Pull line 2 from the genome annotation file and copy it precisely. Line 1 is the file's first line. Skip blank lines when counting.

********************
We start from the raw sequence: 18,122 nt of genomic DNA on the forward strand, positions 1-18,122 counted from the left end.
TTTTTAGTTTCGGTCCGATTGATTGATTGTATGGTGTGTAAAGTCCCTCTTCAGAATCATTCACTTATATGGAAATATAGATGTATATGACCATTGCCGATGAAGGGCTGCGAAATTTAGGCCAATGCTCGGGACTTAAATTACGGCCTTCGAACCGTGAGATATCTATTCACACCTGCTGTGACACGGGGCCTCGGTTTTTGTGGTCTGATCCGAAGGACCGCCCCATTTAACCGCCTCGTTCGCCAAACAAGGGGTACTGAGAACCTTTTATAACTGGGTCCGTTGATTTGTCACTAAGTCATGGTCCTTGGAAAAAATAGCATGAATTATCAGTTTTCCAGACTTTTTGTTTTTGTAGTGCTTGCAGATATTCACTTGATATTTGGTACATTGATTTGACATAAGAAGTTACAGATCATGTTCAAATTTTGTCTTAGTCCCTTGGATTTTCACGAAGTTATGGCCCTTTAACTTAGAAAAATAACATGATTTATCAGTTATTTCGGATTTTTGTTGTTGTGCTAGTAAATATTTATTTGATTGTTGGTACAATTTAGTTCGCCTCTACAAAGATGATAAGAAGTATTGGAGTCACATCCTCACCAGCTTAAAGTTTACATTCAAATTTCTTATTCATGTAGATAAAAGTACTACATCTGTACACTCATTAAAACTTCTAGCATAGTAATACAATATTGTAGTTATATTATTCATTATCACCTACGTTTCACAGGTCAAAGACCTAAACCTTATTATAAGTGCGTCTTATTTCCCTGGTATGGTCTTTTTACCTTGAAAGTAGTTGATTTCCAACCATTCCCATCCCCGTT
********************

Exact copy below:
TTTTTAGTTTCGGTCCGATTGATTGATTGTATGGTGTGTAAAGTCCCTCTTCAGAATCATTCACTTATATGGAAATATAGATGTATATGACCATTGCCGATGAAGGGCTGCGAAATTTAGGCCAATGCTCGGGACTTAAATTACGGCCTTCGAACCGTGAGATATCTATTCACACCTGCTGTGACACGGGGCCTCGGTTTTTGTGGTCTGATCCGAAGGACCGCCCCATTTAACCGCCTCGTTCGCCAAACAAGGGGTACTGAGAACCTTTTATAACTGGGTCCGTTGATTTGTCACTAAGTCATGGTCCTTGGAAAAAATAGCATGAATTATCAGTTTTCCAGACTTTTTGTTTTTGTAGTGCTTGCAGATATTCACTTGATATTTGGTACATTGATTTGACATAAGAAGTTACAGATCATGTTCAAATTTTGTCTTAGTCCCTTGGATTTTCACGAAGTTATGGCCCTTTAACTTAGAAAAATAACATGATTTATCAGTTATTTCGGATTTTTGTTGTTGTGCTAGTAAATATTTATTTGATTGTTGGTACAATTTAGTTCGCCTCTACAAAGATGATAAGAAGTATTGGAGTCACATCCTCACCAGCTTAAAGTTTACATTCAAATTTCTTATTCATGTAGATAAAAGTACTACATCTGTACACTCATTAAAACTTCTAGCATAGTAATACAATATTGTAGTTATATTATTCATTATCACCTACGTTTCACAGGTCAAAGACCTAAACCTTATTATAAGTGCGTCTTATTTCCCTGGTATGGTCTTTTTACCTTGAAAGTAGTTGATTTCCAACCATTCCCATCCCCGTT